I have absolutely loved the autonomy that we have had through this program. By encouraging us to choose our own paths, we were able to make significant and meaningful connections with the concepts we were learning. This allowed us to really experience concepts such as COVA (Choice, Ownership, and Voice through Authentic learning), and CSLE (Creating Significant Learning Environments). I would like to say that I quickly embraced COVA, but in all honestly, it took a while… mostly because I lacked confidence in my abilities. As a returning student, and a non-millenial, I have felt the reality of a world influenced by the millenial generation… a world where older employees are considered expendable and not valued. My confidence has taken quite a hit through the last few years of this environment. But through the feedback we have received throughout much of this program, I think I have started to restore my confidence.
I have been able to craft a well-designed plan for supporting our faculty, including the development of a professional learning center, with classes and workshops for faculty being provided regularly. With one of my co-workers, I developed an Online Teaching & Learning Certification Program that will be required for all faculty who teach online or hybrid/blended courses. Through the five courses that make up that program, we have infused the COVA approach, and the final course allows participants to develop a project that compiles the concepts they learned throughout the program. Because they are identifying an area of online teaching/learning that is significant and meaningful for them, they take ownership of the process. We have encouraged them to develop online portfolios, to document evidence of implementation of the concepts as they are learning them, and to reflect on the way their teaching philosophy and teaching styles have changed.
I worked closely with one of the participants of that program over the summer to redesign his courses. He teaches studio arts, including Ceramics and three-dimensional design, but also teaches art history. Art history is part of the core curriculum, a course that is often taken because students are required to take it, and not because they want to take it. His retention and success rates were not very good, but in the summer he changed the design creating a significant difference in the learning environment (see post on Significant Learning Environments) For that course in the summer, he had 100% retention, and a 95% success rate. One of the strategies he introduced in his course was weekly feedback, asking the students their thoughts on the design of the course, on the assignments, and he made changes to the course based on their feedback. This was remarkable in that it allowed the learners to see their suggestions being implemented, and they seemed to take more ownership of the course. Pretty amazing overall. He has also implemented the use of online portfolios in his studio courses. Students were apprehensive at first, but then seemed to really embrace that practice, and most really like the portfolio process.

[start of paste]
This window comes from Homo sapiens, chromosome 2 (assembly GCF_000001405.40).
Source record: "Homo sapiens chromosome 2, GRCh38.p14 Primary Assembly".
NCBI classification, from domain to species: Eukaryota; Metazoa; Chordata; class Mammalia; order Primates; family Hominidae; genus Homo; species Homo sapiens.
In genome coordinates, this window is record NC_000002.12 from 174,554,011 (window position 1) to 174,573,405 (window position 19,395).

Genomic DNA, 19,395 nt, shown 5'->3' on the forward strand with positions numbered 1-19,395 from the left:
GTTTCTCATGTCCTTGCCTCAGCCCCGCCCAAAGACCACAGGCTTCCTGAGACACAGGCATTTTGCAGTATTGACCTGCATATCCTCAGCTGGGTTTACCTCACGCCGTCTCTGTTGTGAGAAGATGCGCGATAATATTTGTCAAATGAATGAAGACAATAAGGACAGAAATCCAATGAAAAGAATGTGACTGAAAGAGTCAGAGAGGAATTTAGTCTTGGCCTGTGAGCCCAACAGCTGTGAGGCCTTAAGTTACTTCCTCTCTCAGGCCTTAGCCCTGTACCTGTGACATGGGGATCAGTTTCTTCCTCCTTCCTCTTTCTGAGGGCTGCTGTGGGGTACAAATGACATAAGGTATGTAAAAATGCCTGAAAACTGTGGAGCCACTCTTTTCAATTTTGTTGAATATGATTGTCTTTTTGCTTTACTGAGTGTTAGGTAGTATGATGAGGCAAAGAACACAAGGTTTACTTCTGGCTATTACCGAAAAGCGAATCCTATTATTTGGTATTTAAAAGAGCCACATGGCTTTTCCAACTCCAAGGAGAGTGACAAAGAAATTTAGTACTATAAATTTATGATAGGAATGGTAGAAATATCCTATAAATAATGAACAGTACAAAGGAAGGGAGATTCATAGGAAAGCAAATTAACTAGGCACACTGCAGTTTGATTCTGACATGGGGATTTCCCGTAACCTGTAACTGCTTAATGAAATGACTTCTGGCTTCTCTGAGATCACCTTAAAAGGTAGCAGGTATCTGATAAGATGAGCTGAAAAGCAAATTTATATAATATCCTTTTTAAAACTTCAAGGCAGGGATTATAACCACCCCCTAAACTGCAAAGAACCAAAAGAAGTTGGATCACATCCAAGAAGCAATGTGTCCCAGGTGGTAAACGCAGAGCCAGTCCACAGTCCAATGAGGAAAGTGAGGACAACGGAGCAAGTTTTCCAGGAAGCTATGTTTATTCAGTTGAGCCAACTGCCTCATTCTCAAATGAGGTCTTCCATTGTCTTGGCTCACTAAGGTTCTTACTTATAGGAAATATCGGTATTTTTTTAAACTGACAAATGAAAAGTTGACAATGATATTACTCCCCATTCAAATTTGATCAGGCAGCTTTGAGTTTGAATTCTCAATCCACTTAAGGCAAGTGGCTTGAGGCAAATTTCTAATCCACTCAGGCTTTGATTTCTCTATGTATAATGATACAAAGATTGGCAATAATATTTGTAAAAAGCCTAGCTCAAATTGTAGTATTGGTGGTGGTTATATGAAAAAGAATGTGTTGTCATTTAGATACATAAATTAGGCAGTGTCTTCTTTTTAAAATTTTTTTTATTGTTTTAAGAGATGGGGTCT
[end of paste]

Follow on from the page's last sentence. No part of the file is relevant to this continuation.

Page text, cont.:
I feel as though I have more confidence in my self, in my skills and abilities, and I honestly believe that this is making a difference with our campus leadership. My opinions are sought now, and I feel like my suggestions are actually considered. This is huge, because I really do have good ideas! We are implementing changes that I have been suggesting for a while, including something Jerry Yamashita mentioned in this week’s Connect session. Jerry talked about Maslow’s Hierarchy, and the basic needs of students. Because I worked for so many years with a program that focused on meeting needs of learners in a holistic manner, I have a strong passion for ensuring that the basic needs of our college students are met. Bill Milliken, founder of the Communities In Schools program, maintains that students cannot learn Algebra if they are afraid, if they are hungry, if they are in pain, or if they do not feel safe. From the outside, our economy looks good. But from within, the cost of living is ridiculous. In this community, we have so many residents who are food and housing insecure… and this affects our learners too. For years, I have been pushing for programs on campus to help the students with social services and basic needs. We need social workers who can help our learners connect with resources to help them with those basic needs. And this is something that the leadership is finally taking seriously. We have implemented a food pantry and a clothing closet for our learners. And we have plans to hire social workers.
Innovative changes are happening. I believe that our learners will benefit immeasurably because of what I have learned in this program, especially through our immersion in COVA+CSLE. But I also think that the feedback and support I have received through this program has been instrumental in the increase in confidence that I have found through this program. Thank you!
Morrison, N. (N.D.) Laptop and notepad [Photo]. Retrieved from Unsplash (https://unsplash.com/photos/FHnnjk1Yj7Y/share)